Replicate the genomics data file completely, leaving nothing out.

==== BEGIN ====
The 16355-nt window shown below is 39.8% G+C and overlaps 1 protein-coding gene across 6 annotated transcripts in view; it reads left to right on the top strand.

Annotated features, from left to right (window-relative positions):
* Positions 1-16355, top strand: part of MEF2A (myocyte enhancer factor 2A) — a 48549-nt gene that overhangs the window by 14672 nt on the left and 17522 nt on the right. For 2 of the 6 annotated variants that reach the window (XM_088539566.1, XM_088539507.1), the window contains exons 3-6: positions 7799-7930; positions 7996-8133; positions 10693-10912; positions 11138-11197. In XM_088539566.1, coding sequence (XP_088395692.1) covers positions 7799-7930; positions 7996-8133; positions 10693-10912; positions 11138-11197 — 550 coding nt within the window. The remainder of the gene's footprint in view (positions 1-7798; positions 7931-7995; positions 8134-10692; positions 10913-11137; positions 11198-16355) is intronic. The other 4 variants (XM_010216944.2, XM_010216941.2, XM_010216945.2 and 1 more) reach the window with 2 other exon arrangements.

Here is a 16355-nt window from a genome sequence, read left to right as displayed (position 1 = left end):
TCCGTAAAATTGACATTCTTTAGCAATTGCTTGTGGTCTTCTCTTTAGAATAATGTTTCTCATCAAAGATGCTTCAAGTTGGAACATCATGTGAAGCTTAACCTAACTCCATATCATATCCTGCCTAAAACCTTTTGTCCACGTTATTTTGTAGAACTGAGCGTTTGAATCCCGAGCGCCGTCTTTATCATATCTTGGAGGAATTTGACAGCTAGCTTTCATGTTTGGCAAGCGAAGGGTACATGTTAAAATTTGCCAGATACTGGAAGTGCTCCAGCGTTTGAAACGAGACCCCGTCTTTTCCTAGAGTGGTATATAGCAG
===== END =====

The 16355-nt window shown below is 39.8% G+C and overlaps 1 protein-coding gene across 6 annotated transcripts in view; it reads left to right on the top strand.

Annotated features, from left to right (window-relative positions):
* Positions 1-16355, top strand: part of MEF2A (myocyte enhancer factor 2A) — a 48549-nt gene that overhangs the window by 14672 nt on the left and 17522 nt on the right. For 2 of the 6 annotated variants that reach the window (XM_088539566.1, XM_088539507.1), the window contains exons 3-6: positions 7799-7930; positions 7996-8133; positions 10693-10912; positions 11138-11197. In XM_088539566.1, coding sequence (XP_088395692.1) covers positions 7799-7930; positions 7996-8133; positions 10693-10912; positions 11138-11197 — 550 coding nt within the window. The remainder of the gene's footprint in view (positions 1-7798; positions 7931-7995; positions 8134-10692; positions 10913-11137; positions 11198-16355) is intronic. The other 4 variants (XM_010216944.2, XM_010216941.2, XM_010216945.2 and 1 more) reach the window with 2 other exon arrangements.

Here is a 16355-nt window from a genome sequence, read left to right as displayed (position 1 = left end):
TCCGTAAAATTGACATTCTTTAGCAATTGCTTGTGGTCTTCTCTTTAGAATAATGTTTCTCATCAAAGATGCTTCAAGTTGGAACATCATGTGAAGCTTAACCTAACTCCATATCATATCCTGCCTAAAACCTTTTGTCCACGTTATTTTGTAGAACTGAGCGTTTGAATCCCGAGCGCCGTCTTTATCATATCTTGGAGGAATTTGACAGCTAGCTTTCATGTTTGGCAAGCGAAGGGTACATGTTAAAATTTGCCAGATACTGGAAGTGCTCCAGCGTTTGAAACGAGACCCCGTCTTTTCCTAGAGTGGTATATAGCAG